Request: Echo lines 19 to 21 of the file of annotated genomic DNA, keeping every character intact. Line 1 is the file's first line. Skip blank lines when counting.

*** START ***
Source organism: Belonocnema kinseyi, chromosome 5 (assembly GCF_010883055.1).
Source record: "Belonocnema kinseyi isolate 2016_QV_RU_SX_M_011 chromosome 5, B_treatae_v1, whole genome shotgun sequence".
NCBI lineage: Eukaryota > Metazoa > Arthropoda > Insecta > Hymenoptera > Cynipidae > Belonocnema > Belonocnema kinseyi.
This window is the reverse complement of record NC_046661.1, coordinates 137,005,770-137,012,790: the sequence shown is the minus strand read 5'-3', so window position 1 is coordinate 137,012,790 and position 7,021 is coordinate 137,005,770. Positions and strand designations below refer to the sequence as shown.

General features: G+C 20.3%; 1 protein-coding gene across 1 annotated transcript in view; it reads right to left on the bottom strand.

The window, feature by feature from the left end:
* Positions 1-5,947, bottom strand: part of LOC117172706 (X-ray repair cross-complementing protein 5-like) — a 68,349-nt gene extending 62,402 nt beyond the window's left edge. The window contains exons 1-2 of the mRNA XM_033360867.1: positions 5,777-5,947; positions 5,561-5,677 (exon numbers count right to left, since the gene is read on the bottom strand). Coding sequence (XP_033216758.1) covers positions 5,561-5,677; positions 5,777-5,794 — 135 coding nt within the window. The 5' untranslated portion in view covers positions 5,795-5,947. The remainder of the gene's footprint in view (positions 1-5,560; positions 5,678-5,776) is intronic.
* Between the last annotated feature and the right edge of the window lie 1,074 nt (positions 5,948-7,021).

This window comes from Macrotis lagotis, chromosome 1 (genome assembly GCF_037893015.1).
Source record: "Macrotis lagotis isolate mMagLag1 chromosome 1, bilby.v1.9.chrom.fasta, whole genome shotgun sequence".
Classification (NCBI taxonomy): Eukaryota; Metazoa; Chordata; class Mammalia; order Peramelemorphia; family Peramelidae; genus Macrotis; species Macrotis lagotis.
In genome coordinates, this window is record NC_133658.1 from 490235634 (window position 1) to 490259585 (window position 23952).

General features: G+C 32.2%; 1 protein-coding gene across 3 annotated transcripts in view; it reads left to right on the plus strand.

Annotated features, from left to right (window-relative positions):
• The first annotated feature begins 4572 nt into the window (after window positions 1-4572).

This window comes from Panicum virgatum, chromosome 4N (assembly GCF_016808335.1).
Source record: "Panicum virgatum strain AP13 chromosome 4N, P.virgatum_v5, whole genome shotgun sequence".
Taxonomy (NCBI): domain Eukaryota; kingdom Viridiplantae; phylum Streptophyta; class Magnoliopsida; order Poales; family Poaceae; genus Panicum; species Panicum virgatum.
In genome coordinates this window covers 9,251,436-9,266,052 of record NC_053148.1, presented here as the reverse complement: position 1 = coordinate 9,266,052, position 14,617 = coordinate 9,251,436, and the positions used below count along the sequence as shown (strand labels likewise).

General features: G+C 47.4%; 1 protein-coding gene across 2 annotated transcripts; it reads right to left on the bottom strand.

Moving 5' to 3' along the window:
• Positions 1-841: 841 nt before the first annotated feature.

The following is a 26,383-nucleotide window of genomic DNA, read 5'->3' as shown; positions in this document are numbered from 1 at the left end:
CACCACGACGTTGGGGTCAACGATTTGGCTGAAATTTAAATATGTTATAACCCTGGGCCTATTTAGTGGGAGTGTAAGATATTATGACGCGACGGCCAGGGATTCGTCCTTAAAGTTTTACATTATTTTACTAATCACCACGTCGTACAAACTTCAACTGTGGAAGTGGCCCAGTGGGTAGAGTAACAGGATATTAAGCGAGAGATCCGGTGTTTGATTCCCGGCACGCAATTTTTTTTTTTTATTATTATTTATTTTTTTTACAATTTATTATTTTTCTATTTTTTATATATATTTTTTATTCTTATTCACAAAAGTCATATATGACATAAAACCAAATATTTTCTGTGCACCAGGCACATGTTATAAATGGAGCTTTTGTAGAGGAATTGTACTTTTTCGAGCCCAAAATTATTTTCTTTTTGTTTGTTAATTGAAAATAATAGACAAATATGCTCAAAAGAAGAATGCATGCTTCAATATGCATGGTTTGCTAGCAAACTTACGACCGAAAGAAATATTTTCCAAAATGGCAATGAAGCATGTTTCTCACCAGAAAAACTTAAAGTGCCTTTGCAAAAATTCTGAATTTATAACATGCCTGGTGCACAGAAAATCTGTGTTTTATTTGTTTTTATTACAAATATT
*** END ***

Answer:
In genome coordinates this window covers 9,251,436-9,266,052 of record NC_053148.1, presented here as the reverse complement: position 1 = coordinate 9,266,052, position 14,617 = coordinate 9,251,436, and the positions used below count along the sequence as shown (strand labels likewise).

General features: G+C 47.4%; 1 protein-coding gene across 2 annotated transcripts; it reads right to left on the bottom strand.

Moving 5' to 3' along the window: